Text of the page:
Leaders Anxiously Recast the Message

Posted September 30, 2008 at 6:46pm

With the political blame game dominating the headlines, Democratic and Republican Senators went into damage-control mode Tuesday, launching a rare bipartisan message offensive to try to quell market concerns and sell the massive financial rescue package to the electorate.

Senate leaders encouraged the rank and file to shelve any partisan attacks and spend the next two days trying to sway a wary and frustrated public.

With the Senate chamber open but no business being conducted because of Rosh Hashana, Senate Majority Leader Harry Reid (D-Nev.) and Minority Leader Mitch McConnell (R-Ky.) drew up nearly identical messaging strategies, sending a string of lawmakers to the floor to extol the need to take action and recount instances of the crisis already affecting communities in their states.

With the fate of the economic recovery bill uncertain, playing the message card was the obvious choice for both leadership teams Tuesday, lawmakers and leadership aides said.

Sen. John Kerry (D-Mass.) in a conference call — one of several set up during the day — acknowledged that the way the legislation has been cast caused significant problems for Congress and the administration in selling the plan. “It’s time for people in the media and it’s time for political leaders to connect the dots for people,” Kerry said, warning that if a bill does not pass, “small businesses will not be able to get loans. And jobs, potentially millions of jobs, will be lost.”

Sen. John Thune (R-S.D.) agreed, noting that “the belief over here at least is to try to bring a little bit of calm to the process and that it requires a bipartisan solution. … It’s important we try as hard as we can to sanitize it of political vitriol.”

Senate Republican Conference Chairman Lamar Alexander (Tenn.) armed his Members with talking points stressing that “inaction is not an option” and urged them to stress the implications for students, small businesses and other institutions in local communities.

According to a copy of the talking points, Alexander stressed that Members in their remarks argue that “This is about Main Street. Small businesses and individuals across the country are struggling. Every American with a savings account, retirement investments, mortgage, auto loan, education loans, even credit card debt, is counting on us. (If possible, give specific examples from your own state of how people are impacted.)”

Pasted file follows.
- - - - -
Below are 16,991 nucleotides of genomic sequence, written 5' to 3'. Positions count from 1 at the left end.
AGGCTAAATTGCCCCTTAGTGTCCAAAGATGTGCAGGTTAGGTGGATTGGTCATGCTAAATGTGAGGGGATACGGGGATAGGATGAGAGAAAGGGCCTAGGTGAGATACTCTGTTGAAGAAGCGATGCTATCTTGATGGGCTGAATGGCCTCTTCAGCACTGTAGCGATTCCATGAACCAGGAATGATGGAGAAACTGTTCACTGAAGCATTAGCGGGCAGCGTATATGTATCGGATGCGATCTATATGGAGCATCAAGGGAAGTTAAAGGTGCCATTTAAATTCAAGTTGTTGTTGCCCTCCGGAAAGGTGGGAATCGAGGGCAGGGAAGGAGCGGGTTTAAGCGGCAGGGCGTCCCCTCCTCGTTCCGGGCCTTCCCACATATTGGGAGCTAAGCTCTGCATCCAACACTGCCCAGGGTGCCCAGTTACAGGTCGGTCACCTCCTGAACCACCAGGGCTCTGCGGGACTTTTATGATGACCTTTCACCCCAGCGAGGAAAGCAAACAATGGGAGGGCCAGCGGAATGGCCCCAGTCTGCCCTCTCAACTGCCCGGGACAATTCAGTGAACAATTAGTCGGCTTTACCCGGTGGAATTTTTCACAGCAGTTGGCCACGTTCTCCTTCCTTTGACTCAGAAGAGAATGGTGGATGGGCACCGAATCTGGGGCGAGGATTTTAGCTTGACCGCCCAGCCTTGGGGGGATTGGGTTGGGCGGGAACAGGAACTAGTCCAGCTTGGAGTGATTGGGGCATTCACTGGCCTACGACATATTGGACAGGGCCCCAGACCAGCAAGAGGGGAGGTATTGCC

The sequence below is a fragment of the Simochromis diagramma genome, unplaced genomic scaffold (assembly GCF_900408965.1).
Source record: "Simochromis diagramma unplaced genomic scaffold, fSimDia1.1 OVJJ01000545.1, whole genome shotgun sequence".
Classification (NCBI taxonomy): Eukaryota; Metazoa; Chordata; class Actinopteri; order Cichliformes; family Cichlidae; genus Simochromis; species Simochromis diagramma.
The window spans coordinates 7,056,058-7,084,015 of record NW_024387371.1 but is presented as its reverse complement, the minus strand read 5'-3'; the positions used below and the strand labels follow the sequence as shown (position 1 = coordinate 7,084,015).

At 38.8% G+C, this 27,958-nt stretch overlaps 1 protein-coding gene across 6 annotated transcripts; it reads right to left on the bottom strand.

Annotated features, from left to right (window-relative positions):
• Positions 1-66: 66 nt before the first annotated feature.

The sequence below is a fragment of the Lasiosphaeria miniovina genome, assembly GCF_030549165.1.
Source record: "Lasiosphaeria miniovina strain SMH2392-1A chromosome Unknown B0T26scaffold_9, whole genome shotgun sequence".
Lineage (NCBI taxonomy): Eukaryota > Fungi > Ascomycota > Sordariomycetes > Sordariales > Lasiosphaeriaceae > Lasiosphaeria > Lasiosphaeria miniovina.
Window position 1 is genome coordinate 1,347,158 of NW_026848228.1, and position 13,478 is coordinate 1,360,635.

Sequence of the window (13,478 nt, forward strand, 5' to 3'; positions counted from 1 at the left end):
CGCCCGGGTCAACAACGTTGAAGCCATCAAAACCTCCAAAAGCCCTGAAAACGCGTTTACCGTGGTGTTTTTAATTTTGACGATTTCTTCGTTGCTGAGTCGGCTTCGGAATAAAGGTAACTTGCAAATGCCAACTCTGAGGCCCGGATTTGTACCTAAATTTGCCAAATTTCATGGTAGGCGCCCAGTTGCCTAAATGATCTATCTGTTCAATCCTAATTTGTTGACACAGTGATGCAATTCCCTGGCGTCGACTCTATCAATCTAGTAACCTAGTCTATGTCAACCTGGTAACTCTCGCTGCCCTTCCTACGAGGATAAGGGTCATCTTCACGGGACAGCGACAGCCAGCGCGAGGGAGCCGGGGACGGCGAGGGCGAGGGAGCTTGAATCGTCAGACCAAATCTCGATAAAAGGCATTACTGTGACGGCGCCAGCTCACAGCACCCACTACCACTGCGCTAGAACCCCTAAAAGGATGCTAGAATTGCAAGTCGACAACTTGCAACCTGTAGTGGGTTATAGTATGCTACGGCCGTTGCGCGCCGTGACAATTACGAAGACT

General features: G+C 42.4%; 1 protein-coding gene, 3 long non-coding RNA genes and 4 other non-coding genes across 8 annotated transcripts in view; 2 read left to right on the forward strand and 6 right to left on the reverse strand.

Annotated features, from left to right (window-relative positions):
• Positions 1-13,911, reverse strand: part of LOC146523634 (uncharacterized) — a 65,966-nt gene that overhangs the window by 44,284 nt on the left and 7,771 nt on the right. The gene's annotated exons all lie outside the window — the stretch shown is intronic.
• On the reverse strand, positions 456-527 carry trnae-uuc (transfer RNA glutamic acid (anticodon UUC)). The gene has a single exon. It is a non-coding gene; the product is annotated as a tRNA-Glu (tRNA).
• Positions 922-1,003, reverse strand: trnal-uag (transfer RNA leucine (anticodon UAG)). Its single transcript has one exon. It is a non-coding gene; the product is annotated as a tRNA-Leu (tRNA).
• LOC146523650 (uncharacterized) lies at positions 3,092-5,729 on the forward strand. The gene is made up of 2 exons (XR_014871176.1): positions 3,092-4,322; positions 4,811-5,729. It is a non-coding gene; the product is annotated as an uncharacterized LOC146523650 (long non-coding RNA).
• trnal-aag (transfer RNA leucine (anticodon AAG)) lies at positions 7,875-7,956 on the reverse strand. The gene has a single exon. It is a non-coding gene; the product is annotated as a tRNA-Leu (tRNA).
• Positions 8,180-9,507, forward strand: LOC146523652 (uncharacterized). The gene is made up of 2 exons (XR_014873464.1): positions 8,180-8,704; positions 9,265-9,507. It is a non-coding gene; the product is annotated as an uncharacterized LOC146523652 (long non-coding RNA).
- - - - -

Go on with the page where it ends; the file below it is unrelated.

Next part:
Members of both parties said the biggest hurdle has been in overcoming the way the Treasury Department first presented the plan. Once it was billed as a “bailout,” lawmakers were on the defensive trying to convince the public that the money would be put to shore up key credit institutions and lenders, rather than padding the wallets of Wall Street fat cats.

“If there’s one thing every Member of both the House and Senate can agree on, it’s that the initial sales job on the bill was a complete and utter disaster,” a senior Senate Democratic aide said. “That’s why there’s a rebranding from all four corners.”

Senators in both parties had clearly gotten their cues by midmorning and were carefully staying on message, avoiding overly partisan language and stressing the real-world implications of the financial crisis. For instance, in a conference call with local and national reporters, Sen. Hillary Rodham Clinton (D-N.Y.) warned “there is a risk commerce could grind to a halt … people are taking money out of their banks, looking for a safe place like treasuries, or frankly, under their mattresses.”

During his floor speech, Alexander warned of similarly dire consequences. “I hope we don’t have to wait for dozens and dozens of banks to fail, for payroll checks to bounce and for auto loans to dry up before the Congress decides we need to act. What we’re trying to do is to prevent a more serious problem by taking a measured response, which will cost the taxpayers the least amount of money and clear up the economic traffic so it can start moving again,” Alexander said.

Minority Whip Jon Kyl (R-Ariz.), Sen. Pete Domenici (R-N.M.) and others spent hours on the chamber floor recounting anecdotal stories that they have heard from constituents back home regarding credit lines drying up and urging bipartisan action.

One Senate Republican — after a series of conference calls with chambers of commerce members, hospital administrators and others — said his staff is directing local press covering the economic recovery package to individuals in the state who can provide direct testimonials of the effects of the financial crisis.

But the real sales job may not come until this weekend and beyond, when Senators return home for a month or more. Aides in several Democratic and Republican offices said that while by Tuesday afternoon they had begun to receive some calls and e-mails in support of an “economic recovery” plan, the vast majority of constituent correspondence was still firmly opposed to a “Wall Street bailout.” And with the November election now fully in view, even those safe lawmakers hope to mollify concerns at home over the massive rescue plan.

“A lot of people can’t get past giving $700 billion — to who or for what,” a Senate Democratic leadership aide said. “That’s the challenge.”

Yet this staffer said the clock is ticking, and Democrats are unlikely to reshape public opinion before the chamber adjourns for the election.

“I doubt, unless the president can deliver and put all he has left behind it, that we’ll see a sea change in opinion” before Congress leaves town, the aide said.

“We’ve got to explain to people why this matters to them in their communities and on Main Street,” a senior GOP Senate aide said. “The message isn’t getting through — and this is all hands on deck, regardless of party.”